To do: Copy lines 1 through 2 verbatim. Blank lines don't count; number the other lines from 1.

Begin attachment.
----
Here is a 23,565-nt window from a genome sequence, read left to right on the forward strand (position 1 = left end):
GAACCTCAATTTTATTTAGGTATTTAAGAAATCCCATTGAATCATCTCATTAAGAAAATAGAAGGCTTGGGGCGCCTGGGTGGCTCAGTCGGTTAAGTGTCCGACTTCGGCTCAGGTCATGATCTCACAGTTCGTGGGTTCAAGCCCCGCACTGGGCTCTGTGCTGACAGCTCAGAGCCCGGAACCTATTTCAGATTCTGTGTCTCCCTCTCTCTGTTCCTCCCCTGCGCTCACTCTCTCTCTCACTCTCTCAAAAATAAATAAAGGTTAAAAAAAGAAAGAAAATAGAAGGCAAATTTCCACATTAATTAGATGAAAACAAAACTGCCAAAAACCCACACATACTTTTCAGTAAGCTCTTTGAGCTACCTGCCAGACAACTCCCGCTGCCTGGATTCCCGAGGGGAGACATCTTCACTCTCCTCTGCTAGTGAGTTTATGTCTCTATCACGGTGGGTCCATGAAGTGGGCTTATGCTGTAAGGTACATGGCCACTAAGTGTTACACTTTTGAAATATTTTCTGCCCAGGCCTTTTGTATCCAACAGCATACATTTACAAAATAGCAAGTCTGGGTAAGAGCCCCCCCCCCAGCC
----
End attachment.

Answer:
Here is a 23,565-nt window from a genome sequence, read left to right on the forward strand (position 1 = left end):
GAACCTCAATTTTATTTAGGTATTTAAGAAATCCCATTGAATCATCTCATTAAGAAAATAGAAGGCTTGGGGCGCCTGGGTGGCTCAGTCGGTTAAGTGTCCGACTTCGGCTCAGGTCATGATCTCACAGTTCGTGGGTTCAAGCCCCGCACTGGGCTCTGTGCTGACAGCTCAGAGCCCGGAACCTATTTCAGATTCTGTGTCTCCCTCTCTCTGTTCCTCCCCTGCGCTCACTCTCTCTCTCACTCTCTCAAAAATAAATAAAGGTTAAAAAAAGAAAGAAAATAGAAGGCAAATTTCCACATTAATTAGATGAAAACAAAACTGCCAAAAACCCACACATACTTTTCAGTAAGCTCTTTGAGCTACCTGCCAGACAACTCCCGCTGCCTGGATTCCCGAGGGGAGACATCTTCACTCTCCTCTGCTAGTGAGTTTATGTCTCTATCACGGTGGGTCCATGAAGTGGGCTTATGCTGTAAGGTACATGGCCACTAAGTGTTACACTTTTGAAATATTTTCTGCCCAGGCCTTTTGTATCCAACAGCATACATTTACAAAATAGCAAGTCTGGGTAAGAGCCCCCCCCCCAGCC